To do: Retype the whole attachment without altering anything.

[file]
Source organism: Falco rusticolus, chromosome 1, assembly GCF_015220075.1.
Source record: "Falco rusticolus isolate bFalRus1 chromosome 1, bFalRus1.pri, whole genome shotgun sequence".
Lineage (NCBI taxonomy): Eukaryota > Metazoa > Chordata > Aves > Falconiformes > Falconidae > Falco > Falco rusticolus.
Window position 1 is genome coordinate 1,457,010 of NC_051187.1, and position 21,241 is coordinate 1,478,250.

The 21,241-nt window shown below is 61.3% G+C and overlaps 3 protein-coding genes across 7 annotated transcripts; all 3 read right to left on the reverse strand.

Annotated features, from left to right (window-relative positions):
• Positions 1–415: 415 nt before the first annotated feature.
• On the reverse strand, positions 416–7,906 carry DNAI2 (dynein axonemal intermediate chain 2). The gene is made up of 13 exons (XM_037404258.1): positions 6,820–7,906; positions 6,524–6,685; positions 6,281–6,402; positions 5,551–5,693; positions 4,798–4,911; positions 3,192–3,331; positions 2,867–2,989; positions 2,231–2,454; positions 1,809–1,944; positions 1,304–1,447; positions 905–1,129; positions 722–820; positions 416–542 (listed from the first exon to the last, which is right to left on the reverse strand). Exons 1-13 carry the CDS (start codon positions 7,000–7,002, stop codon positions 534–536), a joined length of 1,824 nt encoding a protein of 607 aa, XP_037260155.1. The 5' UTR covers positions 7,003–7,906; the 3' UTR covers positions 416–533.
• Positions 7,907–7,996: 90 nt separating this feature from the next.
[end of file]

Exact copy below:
Source organism: Falco rusticolus, chromosome 1, assembly GCF_015220075.1.
Source record: "Falco rusticolus isolate bFalRus1 chromosome 1, bFalRus1.pri, whole genome shotgun sequence".
Lineage (NCBI taxonomy): Eukaryota > Metazoa > Chordata > Aves > Falconiformes > Falconidae > Falco > Falco rusticolus.
Window position 1 is genome coordinate 1,457,010 of NC_051187.1, and position 21,241 is coordinate 1,478,250.

The 21,241-nt window shown below is 61.3% G+C and overlaps 3 protein-coding genes across 7 annotated transcripts; all 3 read right to left on the reverse strand.

Annotated features, from left to right (window-relative positions):
• Positions 1–415: 415 nt before the first annotated feature.
• On the reverse strand, positions 416–7,906 carry DNAI2 (dynein axonemal intermediate chain 2). The gene is made up of 13 exons (XM_037404258.1): positions 6,820–7,906; positions 6,524–6,685; positions 6,281–6,402; positions 5,551–5,693; positions 4,798–4,911; positions 3,192–3,331; positions 2,867–2,989; positions 2,231–2,454; positions 1,809–1,944; positions 1,304–1,447; positions 905–1,129; positions 722–820; positions 416–542 (listed from the first exon to the last, which is right to left on the reverse strand). Exons 1-13 carry the CDS (start codon positions 7,000–7,002, stop codon positions 534–536), a joined length of 1,824 nt encoding a protein of 607 aa, XP_037260155.1. The 5' UTR covers positions 7,003–7,906; the 3' UTR covers positions 416–533.
• Positions 7,907–7,996: 90 nt separating this feature from the next.